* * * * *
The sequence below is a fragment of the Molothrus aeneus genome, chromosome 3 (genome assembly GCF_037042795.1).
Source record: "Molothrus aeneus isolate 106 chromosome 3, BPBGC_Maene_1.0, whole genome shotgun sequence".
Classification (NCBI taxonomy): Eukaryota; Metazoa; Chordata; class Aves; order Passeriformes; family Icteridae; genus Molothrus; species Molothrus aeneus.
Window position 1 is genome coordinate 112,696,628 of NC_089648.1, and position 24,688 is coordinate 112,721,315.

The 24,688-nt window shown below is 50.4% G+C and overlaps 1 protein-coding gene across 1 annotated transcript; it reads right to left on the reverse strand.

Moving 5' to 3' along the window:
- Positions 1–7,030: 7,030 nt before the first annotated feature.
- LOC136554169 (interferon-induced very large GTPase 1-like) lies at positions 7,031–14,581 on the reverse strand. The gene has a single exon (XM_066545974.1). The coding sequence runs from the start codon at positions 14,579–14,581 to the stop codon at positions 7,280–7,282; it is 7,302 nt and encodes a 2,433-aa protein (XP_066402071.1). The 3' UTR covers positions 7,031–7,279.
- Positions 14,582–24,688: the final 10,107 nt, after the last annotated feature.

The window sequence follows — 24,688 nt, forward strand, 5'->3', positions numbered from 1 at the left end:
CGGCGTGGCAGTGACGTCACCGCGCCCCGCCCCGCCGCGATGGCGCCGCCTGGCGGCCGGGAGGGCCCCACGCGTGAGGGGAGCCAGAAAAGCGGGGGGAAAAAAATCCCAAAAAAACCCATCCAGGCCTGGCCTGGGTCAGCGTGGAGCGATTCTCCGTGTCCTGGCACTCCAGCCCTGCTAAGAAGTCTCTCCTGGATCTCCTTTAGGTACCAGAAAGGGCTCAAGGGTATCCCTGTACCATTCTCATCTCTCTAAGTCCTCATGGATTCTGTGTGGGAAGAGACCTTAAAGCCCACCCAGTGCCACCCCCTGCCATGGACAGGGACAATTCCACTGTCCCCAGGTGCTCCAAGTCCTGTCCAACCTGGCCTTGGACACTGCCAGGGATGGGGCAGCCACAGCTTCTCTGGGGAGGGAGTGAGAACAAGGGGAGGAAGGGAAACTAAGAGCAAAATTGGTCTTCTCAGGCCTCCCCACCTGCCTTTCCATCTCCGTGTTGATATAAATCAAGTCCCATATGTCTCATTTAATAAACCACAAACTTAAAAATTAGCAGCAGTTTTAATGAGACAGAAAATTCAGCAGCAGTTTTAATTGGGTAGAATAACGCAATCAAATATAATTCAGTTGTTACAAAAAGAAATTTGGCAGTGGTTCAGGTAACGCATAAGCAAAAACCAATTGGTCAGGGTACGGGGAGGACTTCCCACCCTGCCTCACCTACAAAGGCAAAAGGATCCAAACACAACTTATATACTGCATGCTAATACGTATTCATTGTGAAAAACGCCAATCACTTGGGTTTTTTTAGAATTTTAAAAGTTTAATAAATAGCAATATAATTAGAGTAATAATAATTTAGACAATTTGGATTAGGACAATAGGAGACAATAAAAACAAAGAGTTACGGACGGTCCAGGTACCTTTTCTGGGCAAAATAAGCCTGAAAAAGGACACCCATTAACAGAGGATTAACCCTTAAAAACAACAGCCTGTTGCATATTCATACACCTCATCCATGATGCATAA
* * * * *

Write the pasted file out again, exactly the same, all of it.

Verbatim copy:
The sequence below is a fragment of the Molothrus aeneus genome, chromosome 3 (genome assembly GCF_037042795.1).
Source record: "Molothrus aeneus isolate 106 chromosome 3, BPBGC_Maene_1.0, whole genome shotgun sequence".
Classification (NCBI taxonomy): Eukaryota; Metazoa; Chordata; class Aves; order Passeriformes; family Icteridae; genus Molothrus; species Molothrus aeneus.
Window position 1 is genome coordinate 112,696,628 of NC_089648.1, and position 24,688 is coordinate 112,721,315.

The 24,688-nt window shown below is 50.4% G+C and overlaps 1 protein-coding gene across 1 annotated transcript; it reads right to left on the reverse strand.

Moving 5' to 3' along the window:
- Positions 1–7,030: 7,030 nt before the first annotated feature.
- LOC136554169 (interferon-induced very large GTPase 1-like) lies at positions 7,031–14,581 on the reverse strand. The gene has a single exon (XM_066545974.1). The coding sequence runs from the start codon at positions 14,579–14,581 to the stop codon at positions 7,280–7,282; it is 7,302 nt and encodes a 2,433-aa protein (XP_066402071.1). The 3' UTR covers positions 7,031–7,279.
- Positions 14,582–24,688: the final 10,107 nt, after the last annotated feature.

The window sequence follows — 24,688 nt, forward strand, 5'->3', positions numbered from 1 at the left end:
CGGCGTGGCAGTGACGTCACCGCGCCCCGCCCCGCCGCGATGGCGCCGCCTGGCGGCCGGGAGGGCCCCACGCGTGAGGGGAGCCAGAAAAGCGGGGGGAAAAAAATCCCAAAAAAACCCATCCAGGCCTGGCCTGGGTCAGCGTGGAGCGATTCTCCGTGTCCTGGCACTCCAGCCCTGCTAAGAAGTCTCTCCTGGATCTCCTTTAGGTACCAGAAAGGGCTCAAGGGTATCCCTGTACCATTCTCATCTCTCTAAGTCCTCATGGATTCTGTGTGGGAAGAGACCTTAAAGCCCACCCAGTGCCACCCCCTGCCATGGACAGGGACAATTCCACTGTCCCCAGGTGCTCCAAGTCCTGTCCAACCTGGCCTTGGACACTGCCAGGGATGGGGCAGCCACAGCTTCTCTGGGGAGGGAGTGAGAACAAGGGGAGGAAGGGAAACTAAGAGCAAAATTGGTCTTCTCAGGCCTCCCCACCTGCCTTTCCATCTCCGTGTTGATATAAATCAAGTCCCATATGTCTCATTTAATAAACCACAAACTTAAAAATTAGCAGCAGTTTTAATGAGACAGAAAATTCAGCAGCAGTTTTAATTGGGTAGAATAACGCAATCAAATATAATTCAGTTGTTACAAAAAGAAATTTGGCAGTGGTTCAGGTAACGCATAAGCAAAAACCAATTGGTCAGGGTACGGGGAGGACTTCCCACCCTGCCTCACCTACAAAGGCAAAAGGATCCAAACACAACTTATATACTGCATGCTAATACGTATTCATTGTGAAAAACGCCAATCACTTGGGTTTTTTTAGAATTTTAAAAGTTTAATAAATAGCAATATAATTAGAGTAATAATAATTTAGACAATTTGGATTAGGACAATAGGAGACAATAAAAACAAAGAGTTACGGACGGTCCAGGTACCTTTTCTGGGCAAAATAAGCCTGAAAAAGGACACCCATTAACAGAGGATTAACCCTTAAAAACAACAGCCTGTTGCATATTCATACACCTCATCCATGATGCATAA